Why Smart People Give Dumb Presentations

Christopher Witt —  June 4, 2015

Don't Give Dumb PresentationsI work with smart people. With people who run businesses or lead universities. With engineers and with senior researchers who have doctorates in subjects I’ve never heard of. With authors and small business owners.

And I frequently (several times a month) observe other smart people giving presentations.

And I’ve come to the conclusion that smart people give dumb presentations…frequently.

I define a dumb presentation as one that is disjointed and confusing. It lacks a central theme. It leaves people wondering, “What was that about?” or “What am I supposed to do now?”

A dumb presentation is a wasted opportunity both for the audience and for the speaker.

Why do otherwise smart people give dumb presentations?

1. They think they can wing it.

Smart people sometimes think that because they know what they’re talking about, they can simply stand up and hold forth.

But winging it – speaking without thorough preparation – is one of the surest ways to give a dumb presentation.

Lesson learned: No matter how well you know your subject, you have to prepare. Know your audience, what they already know and feel about your topic. Determine your objective: what you want the audience to do as a result of listening to you. And create your message around one clear idea, with logically presented supporting material.

2. They leave things out.

For the most part, smart people know what they’re talking about in detail and in depth, because they’ve studied it and worked with it for years.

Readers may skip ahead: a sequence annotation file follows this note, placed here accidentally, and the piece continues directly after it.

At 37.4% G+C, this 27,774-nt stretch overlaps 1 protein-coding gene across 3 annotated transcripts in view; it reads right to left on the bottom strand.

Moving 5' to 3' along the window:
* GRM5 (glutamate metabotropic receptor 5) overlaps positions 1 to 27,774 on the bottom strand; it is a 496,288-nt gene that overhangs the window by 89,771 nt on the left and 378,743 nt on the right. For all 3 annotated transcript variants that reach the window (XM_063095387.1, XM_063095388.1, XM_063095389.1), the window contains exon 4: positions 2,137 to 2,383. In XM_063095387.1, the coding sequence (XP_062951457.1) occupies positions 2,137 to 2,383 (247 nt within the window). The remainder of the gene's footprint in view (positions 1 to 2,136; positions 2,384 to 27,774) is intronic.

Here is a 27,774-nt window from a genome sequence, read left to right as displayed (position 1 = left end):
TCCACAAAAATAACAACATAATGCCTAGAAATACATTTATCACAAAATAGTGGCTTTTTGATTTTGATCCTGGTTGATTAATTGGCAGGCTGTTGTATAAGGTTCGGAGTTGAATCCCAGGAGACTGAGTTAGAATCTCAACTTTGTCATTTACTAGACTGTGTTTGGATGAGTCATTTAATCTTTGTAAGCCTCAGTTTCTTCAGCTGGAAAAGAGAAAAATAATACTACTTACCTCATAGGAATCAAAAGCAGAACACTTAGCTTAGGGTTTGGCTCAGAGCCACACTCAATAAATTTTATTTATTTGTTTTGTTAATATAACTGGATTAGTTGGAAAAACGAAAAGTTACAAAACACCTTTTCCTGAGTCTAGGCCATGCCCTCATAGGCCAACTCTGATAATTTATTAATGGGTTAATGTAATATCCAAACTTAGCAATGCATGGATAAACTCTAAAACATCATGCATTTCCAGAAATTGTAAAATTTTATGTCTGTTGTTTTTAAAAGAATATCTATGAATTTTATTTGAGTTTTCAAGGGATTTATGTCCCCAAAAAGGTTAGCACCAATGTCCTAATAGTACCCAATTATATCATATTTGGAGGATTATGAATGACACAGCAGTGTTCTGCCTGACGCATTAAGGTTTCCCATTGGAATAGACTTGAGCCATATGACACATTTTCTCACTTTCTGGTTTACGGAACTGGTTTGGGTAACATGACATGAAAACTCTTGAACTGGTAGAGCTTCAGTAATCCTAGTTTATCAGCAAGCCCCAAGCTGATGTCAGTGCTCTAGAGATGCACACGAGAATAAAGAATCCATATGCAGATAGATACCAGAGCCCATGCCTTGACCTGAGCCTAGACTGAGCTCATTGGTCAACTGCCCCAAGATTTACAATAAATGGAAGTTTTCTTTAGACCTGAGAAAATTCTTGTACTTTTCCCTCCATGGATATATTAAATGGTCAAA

They assume that other people – the audience – will understand from a twenty-minute or one-hour presentation a concept that it took them years to master. So they skip over basic information, definitions, and explanations. And they omit transitions, the logic that ties things together.

Lesson learned: Realize that people, even the smart people in your audience, don’t know your subject as well as you do. (If they do, why are you speaking?) Explain the basic concepts underlying your idea. Give examples and definitions. Make connections.

3. They confuse people.

I’ve come across many smart people – especially technical experts – who seem to think that confusing an audience proves how smart they are. “I must be smart. People couldn’t even keep up with me.”

Lesson learned: Smart people don’t confuse people, at least not intentionally. Smart people know how to explain complex ideas simply and clearly…without dumbing things down.

4. They’re impersonal.

Smart people often confuse being fair or objective with being impersonal.

They try to erase themselves – their personalities, personal opinions, insights, convictions, and experience – from their presentations.

They stand to the side of the stage in semi-darkness and have people look at slides projected on a screen as if to say, “Don’t look at me. What matters is up there.”

And God forbid that they ever tell a personal story.

Lesson learned: A presentation isn’t a disembodied idea. It’s your idea, filtered through who you are, what you know and care about, how you think. Investing yourself into your presentation strengthens it.

5. They downplay Q&A.

Smart people generally don’t realize the value of engaging the audience’s questions.

They think of Q&A as a last-minute add-on, not as an integral part of a presentation. They reserve a few minutes at the end of their presentations – if there’s enough time – and ask, half-heartedly, “Does anyone have any questions?”

Lesson learned: Make Q&A a prominent component of your presentation. Plan when you’ll address the audience’s questions. Think of the questions you might get asked, and how you would answer them. Don’t avoid questions, actively solicit them. See How to Handle Q&A.

What’s your opinion. Why do smart people give dumb presentations?

(Disclosure: I have, sadly, done all of the above on several occasions. I like to think I’ve learned from my mistakes. And I hope others can learn from my experience.)

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Christopher Witt

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Chris Witt was born in Los Angeles, California. He currently lives in San Diego. He works as a speech and presentations consultant, an executive speech coach, and an orals coach.